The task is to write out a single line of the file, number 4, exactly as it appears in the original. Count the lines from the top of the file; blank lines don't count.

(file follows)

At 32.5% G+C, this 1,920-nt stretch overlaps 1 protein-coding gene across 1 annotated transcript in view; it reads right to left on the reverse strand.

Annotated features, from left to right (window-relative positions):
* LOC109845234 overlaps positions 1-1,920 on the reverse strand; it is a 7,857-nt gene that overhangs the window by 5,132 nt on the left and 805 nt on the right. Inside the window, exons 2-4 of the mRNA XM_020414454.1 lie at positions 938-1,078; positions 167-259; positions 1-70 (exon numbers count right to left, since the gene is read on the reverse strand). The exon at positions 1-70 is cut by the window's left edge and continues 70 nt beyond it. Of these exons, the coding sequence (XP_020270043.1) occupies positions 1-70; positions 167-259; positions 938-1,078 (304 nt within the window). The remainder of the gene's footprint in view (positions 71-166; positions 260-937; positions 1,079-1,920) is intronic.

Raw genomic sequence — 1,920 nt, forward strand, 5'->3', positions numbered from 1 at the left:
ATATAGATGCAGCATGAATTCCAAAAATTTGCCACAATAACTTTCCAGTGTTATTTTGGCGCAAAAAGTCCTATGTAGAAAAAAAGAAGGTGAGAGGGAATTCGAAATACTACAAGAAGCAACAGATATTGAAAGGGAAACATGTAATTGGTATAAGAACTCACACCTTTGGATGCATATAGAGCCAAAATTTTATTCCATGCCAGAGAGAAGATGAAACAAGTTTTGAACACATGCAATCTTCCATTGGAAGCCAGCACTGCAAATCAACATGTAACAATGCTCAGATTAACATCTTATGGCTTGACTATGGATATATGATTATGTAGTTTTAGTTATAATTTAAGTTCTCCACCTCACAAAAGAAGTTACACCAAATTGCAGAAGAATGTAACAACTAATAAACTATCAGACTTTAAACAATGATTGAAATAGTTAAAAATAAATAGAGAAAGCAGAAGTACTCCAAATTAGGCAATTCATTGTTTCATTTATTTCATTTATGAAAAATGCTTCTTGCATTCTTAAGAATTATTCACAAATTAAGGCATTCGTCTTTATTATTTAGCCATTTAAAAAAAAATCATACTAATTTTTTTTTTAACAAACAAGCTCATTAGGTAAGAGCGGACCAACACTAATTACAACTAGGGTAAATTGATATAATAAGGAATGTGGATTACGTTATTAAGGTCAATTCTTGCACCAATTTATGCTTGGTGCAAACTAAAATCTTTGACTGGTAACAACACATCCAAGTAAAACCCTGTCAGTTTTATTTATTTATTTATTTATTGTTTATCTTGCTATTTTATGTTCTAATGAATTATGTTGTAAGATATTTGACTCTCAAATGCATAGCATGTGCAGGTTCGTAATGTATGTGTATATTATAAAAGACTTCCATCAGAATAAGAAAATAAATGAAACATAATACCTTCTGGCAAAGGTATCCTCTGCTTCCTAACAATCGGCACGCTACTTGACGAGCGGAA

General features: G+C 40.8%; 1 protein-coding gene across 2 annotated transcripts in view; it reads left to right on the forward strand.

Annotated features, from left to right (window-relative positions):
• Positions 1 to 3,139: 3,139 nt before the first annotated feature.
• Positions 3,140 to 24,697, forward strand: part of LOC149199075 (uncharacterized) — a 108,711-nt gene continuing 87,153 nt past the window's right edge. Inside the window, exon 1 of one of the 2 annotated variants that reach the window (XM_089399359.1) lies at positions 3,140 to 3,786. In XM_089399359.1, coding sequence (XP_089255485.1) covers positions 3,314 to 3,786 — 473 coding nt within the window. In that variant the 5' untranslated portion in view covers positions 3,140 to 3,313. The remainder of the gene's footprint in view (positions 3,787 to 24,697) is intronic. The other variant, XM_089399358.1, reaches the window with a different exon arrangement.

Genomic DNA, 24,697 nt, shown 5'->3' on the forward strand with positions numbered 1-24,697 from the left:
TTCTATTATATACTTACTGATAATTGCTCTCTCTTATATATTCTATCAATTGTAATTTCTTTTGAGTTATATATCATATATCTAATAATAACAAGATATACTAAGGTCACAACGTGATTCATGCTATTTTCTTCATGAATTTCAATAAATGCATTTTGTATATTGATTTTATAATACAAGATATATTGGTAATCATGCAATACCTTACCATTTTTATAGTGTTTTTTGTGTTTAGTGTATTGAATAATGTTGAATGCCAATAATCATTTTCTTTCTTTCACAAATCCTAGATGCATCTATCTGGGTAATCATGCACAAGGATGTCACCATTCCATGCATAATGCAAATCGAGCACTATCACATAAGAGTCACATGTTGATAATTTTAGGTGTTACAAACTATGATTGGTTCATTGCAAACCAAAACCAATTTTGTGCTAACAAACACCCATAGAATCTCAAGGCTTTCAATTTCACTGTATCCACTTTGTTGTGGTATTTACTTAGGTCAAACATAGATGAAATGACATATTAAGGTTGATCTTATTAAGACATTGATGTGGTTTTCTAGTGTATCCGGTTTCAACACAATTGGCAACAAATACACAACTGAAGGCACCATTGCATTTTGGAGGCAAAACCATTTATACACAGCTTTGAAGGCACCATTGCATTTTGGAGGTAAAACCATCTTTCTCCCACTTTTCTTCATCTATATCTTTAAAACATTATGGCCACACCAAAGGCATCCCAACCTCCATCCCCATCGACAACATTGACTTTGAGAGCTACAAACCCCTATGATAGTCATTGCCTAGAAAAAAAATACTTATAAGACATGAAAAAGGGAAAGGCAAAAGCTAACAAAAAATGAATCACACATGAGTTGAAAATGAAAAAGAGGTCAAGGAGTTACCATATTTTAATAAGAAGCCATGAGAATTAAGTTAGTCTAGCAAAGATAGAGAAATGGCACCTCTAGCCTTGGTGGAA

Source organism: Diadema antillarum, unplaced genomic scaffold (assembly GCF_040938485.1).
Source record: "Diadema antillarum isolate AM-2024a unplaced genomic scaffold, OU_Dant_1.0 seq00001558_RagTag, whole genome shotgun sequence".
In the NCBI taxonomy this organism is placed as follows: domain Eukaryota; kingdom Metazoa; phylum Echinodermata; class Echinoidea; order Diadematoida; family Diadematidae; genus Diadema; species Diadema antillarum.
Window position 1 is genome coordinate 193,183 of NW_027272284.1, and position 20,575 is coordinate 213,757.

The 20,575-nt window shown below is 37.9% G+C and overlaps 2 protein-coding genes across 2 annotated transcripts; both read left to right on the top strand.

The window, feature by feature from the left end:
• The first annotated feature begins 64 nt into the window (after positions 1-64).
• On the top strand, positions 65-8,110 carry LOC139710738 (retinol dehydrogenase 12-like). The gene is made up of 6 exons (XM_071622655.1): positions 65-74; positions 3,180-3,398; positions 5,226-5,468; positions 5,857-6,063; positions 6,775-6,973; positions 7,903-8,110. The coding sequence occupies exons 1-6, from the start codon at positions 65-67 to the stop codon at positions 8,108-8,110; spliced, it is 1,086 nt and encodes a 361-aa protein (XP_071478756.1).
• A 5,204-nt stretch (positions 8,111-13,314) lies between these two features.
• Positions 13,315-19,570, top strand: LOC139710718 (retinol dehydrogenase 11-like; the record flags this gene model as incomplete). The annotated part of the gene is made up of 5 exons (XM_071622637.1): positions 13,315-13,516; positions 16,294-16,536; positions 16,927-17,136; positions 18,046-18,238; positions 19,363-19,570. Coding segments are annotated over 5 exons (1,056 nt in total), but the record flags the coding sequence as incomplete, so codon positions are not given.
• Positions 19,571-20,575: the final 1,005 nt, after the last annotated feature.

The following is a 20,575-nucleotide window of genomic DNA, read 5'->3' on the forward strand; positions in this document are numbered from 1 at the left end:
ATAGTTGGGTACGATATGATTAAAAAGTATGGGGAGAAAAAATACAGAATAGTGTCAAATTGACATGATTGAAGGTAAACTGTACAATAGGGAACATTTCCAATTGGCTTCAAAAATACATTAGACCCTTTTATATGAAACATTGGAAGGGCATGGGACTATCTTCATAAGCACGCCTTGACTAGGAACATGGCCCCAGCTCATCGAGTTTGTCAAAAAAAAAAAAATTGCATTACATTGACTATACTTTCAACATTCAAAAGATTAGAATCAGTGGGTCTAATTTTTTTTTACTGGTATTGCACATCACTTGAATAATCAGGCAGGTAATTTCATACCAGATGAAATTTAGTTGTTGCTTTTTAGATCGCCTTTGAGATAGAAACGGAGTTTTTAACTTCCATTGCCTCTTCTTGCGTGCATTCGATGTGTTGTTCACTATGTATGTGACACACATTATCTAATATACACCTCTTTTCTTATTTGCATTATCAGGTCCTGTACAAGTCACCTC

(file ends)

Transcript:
Raw genomic sequence — 1,920 nt, forward strand, 5'->3', positions numbered from 1 at the left: